- Glass and glass products: 0,57%
- Electric motors, generators, transformers: 0,57%
- Sawmilling and planing of wood: 0,56%
- Professional equipment: 0,46%
- Insulated wire and cables: 0,45%
- Electricity distribution and control apparatus: 0,43%
- Textiles: 0,36%
- Leather and leather products: 0,33%
- Footwear: 0,28%
- Accumulators, primary cells and primary batteries: 0,18%
- Electric lamps and lighting equipment: 0,15%
A summary of the main sub-sectors of South Africa’s manufacturing industry, as well as their contribution to job creation and the number of people that they employed in 2018.
- Basic metals, fabricated metal products, machinery and equipment: 260 917 (22,13%)
- Food, beverages and tobacco: 236 515 (20,06%)
- Coke, refined petroleum products and nuclear fuel: 163 720 (13,89%)
- Wood and products of wood: 133 170 (11,29%)
- Transport equipment: 115 888 (9,83%)
- Textiles, clothing and leather: 85 019 (7,21%)
- Furniture, manufacturing and recycling: 67 531 (5,73%)
- Non-metallic mineral products: 56 226 (4,77%)
- Electrical machinery and apparatus: 41 716 (3,54%)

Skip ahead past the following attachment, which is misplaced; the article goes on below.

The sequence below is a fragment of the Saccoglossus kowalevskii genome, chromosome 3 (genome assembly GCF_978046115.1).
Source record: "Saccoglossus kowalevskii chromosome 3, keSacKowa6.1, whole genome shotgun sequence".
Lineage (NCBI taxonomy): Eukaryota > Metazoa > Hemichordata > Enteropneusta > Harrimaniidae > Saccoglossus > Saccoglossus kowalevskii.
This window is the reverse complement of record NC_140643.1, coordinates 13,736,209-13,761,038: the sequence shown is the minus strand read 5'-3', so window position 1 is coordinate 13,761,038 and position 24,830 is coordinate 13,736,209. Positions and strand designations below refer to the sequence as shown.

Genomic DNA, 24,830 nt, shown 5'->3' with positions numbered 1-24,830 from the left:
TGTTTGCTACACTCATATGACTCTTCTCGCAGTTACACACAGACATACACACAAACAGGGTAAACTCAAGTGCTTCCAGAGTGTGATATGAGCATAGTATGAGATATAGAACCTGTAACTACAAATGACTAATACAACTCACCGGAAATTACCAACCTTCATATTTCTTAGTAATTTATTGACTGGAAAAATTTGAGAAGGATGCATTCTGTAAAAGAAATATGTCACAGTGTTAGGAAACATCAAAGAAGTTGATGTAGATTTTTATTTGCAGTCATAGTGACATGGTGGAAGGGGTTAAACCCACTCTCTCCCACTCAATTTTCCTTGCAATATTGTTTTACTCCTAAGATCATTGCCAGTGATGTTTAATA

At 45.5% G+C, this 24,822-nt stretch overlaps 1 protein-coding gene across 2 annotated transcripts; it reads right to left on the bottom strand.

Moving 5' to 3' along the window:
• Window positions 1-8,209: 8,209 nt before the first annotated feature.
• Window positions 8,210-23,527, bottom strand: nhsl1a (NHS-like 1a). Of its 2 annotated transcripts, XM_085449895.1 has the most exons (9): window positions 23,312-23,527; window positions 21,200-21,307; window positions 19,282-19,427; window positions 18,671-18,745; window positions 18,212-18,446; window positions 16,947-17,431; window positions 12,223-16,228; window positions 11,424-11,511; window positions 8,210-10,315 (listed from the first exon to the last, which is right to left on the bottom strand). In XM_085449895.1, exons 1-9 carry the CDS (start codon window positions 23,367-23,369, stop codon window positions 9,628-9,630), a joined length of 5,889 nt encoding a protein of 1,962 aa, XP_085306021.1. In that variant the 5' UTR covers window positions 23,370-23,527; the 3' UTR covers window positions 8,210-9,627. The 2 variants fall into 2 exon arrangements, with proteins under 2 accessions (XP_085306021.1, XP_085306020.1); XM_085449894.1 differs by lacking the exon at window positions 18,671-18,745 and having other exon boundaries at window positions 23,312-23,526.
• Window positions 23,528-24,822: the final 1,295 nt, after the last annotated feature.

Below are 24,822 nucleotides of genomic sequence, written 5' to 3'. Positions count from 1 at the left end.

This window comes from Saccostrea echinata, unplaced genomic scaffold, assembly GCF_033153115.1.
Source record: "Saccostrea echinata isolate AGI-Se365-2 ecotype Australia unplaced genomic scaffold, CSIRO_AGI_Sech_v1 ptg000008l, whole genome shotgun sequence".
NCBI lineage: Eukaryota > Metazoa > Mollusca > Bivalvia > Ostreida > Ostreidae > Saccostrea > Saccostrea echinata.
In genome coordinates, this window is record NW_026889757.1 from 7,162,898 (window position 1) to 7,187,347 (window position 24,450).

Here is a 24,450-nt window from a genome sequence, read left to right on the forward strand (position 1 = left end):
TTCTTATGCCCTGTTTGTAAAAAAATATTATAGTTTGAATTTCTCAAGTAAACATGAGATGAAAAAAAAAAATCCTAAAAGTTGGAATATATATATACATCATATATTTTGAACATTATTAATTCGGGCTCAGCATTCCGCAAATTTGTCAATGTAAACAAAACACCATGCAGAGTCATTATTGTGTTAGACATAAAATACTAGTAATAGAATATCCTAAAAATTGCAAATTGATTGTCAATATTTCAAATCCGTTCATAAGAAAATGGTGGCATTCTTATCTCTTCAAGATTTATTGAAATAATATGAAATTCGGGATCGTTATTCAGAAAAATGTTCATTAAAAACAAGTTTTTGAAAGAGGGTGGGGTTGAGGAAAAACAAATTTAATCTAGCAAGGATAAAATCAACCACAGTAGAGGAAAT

- Radio, television and communication equipment: 18 319 (1,55%)
English literacy and numeracy for more productive and efficient factories
Adult basic education and training or ABET gives manufacturers the edge
Triple E Training, a leading accredited provider of adult basic education and training or “ABET, has been helping South African manufacturers upskill their staff for more than 30 years.
For example, the company’s basic English literacy workplace training has helped low skilled workers to read and understand important workplace documents. These include standard operating procedures and work instructions to improve productivity and reduce waste. Low skilled workers who have completed the company’s English literacy workplace training programmes can also read and understand job applications, payroll forms, transport schedules, maps, tables and charts. This is in addition to safety signs and information to also help significantly improve occupational health and safety in the workplace.
Moreover, low skilled workers who have completed the accredited training provider’sbasic English literacy workplace training programmes submit comprehensible reports. This is because they can spell and construct sentences once they have completed their workplace training.
Meanwhile, the basic numeracy component of adult basic education and training or “ABET” enables low skilled workers to work with basic maths concepts. Furthermore, basic numeracy training has enabled low skilled workers to find solutions to problems that do not have a standard answer. This is another very important benefit of basic maths training that has long been acknowledged by this accredited training provider’s manufacturing clients.
Workplace training for the future